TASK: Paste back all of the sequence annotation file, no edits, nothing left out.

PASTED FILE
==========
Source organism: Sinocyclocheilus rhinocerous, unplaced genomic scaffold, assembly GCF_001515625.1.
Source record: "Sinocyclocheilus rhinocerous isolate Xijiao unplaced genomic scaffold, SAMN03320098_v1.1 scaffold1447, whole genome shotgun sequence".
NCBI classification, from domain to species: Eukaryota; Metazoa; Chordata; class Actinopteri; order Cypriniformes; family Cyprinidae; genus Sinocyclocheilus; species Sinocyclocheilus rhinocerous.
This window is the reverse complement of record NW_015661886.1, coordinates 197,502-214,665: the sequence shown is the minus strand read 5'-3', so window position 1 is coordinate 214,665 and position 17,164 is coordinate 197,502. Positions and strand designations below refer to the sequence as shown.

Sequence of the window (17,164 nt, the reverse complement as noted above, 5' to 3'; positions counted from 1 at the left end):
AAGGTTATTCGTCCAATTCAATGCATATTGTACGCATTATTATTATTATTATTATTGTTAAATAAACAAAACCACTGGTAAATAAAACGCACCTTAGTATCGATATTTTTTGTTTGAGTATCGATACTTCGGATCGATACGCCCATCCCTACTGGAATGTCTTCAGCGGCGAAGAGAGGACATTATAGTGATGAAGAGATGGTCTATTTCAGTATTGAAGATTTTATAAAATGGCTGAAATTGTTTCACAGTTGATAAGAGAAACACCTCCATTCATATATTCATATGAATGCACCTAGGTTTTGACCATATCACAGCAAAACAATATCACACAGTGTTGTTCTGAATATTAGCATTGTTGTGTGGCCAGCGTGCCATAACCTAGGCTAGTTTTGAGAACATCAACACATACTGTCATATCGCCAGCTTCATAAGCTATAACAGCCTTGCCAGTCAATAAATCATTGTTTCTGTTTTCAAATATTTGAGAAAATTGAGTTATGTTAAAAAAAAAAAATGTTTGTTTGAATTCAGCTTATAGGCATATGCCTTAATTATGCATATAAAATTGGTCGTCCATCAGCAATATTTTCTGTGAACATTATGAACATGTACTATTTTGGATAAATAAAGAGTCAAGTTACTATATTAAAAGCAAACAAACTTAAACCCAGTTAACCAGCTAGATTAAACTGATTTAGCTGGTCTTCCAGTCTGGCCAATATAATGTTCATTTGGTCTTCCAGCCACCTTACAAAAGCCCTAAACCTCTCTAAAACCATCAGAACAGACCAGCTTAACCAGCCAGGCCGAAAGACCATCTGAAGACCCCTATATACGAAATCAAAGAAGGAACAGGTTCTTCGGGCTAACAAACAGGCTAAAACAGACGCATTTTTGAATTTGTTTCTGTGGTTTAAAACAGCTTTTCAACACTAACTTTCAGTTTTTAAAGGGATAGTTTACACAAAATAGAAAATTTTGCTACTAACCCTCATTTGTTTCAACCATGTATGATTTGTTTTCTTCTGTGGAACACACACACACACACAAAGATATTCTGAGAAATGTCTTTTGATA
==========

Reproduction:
Source organism: Sinocyclocheilus rhinocerous, unplaced genomic scaffold, assembly GCF_001515625.1.
Source record: "Sinocyclocheilus rhinocerous isolate Xijiao unplaced genomic scaffold, SAMN03320098_v1.1 scaffold1447, whole genome shotgun sequence".
NCBI classification, from domain to species: Eukaryota; Metazoa; Chordata; class Actinopteri; order Cypriniformes; family Cyprinidae; genus Sinocyclocheilus; species Sinocyclocheilus rhinocerous.
This window is the reverse complement of record NW_015661886.1, coordinates 197,502-214,665: the sequence shown is the minus strand read 5'-3', so window position 1 is coordinate 214,665 and position 17,164 is coordinate 197,502. Positions and strand designations below refer to the sequence as shown.

Sequence of the window (17,164 nt, the reverse complement as noted above, 5' to 3'; positions counted from 1 at the left end):
AAGGTTATTCGTCCAATTCAATGCATATTGTACGCATTATTATTATTATTATTATTGTTAAATAAACAAAACCACTGGTAAATAAAACGCACCTTAGTATCGATATTTTTTGTTTGAGTATCGATACTTCGGATCGATACGCCCATCCCTACTGGAATGTCTTCAGCGGCGAAGAGAGGACATTATAGTGATGAAGAGATGGTCTATTTCAGTATTGAAGATTTTATAAAATGGCTGAAATTGTTTCACAGTTGATAAGAGAAACACCTCCATTCATATATTCATATGAATGCACCTAGGTTTTGACCATATCACAGCAAAACAATATCACACAGTGTTGTTCTGAATATTAGCATTGTTGTGTGGCCAGCGTGCCATAACCTAGGCTAGTTTTGAGAACATCAACACATACTGTCATATCGCCAGCTTCATAAGCTATAACAGCCTTGCCAGTCAATAAATCATTGTTTCTGTTTTCAAATATTTGAGAAAATTGAGTTATGTTAAAAAAAAAAAATGTTTGTTTGAATTCAGCTTATAGGCATATGCCTTAATTATGCATATAAAATTGGTCGTCCATCAGCAATATTTTCTGTGAACATTATGAACATGTACTATTTTGGATAAATAAAGAGTCAAGTTACTATATTAAAAGCAAACAAACTTAAACCCAGTTAACCAGCTAGATTAAACTGATTTAGCTGGTCTTCCAGTCTGGCCAATATAATGTTCATTTGGTCTTCCAGCCACCTTACAAAAGCCCTAAACCTCTCTAAAACCATCAGAACAGACCAGCTTAACCAGCCAGGCCGAAAGACCATCTGAAGACCCCTATATACGAAATCAAAGAAGGAACAGGTTCTTCGGGCTAACAAACAGGCTAAAACAGACGCATTTTTGAATTTGTTTCTGTGGTTTAAAACAGCTTTTCAACACTAACTTTCAGTTTTTAAAGGGATAGTTTACACAAAATAGAAAATTTTGCTACTAACCCTCATTTGTTTCAACCATGTATGATTTGTTTTCTTCTGTGGAACACACACACACACACAAAGATATTCTGAGAAATGTCTTTTGATA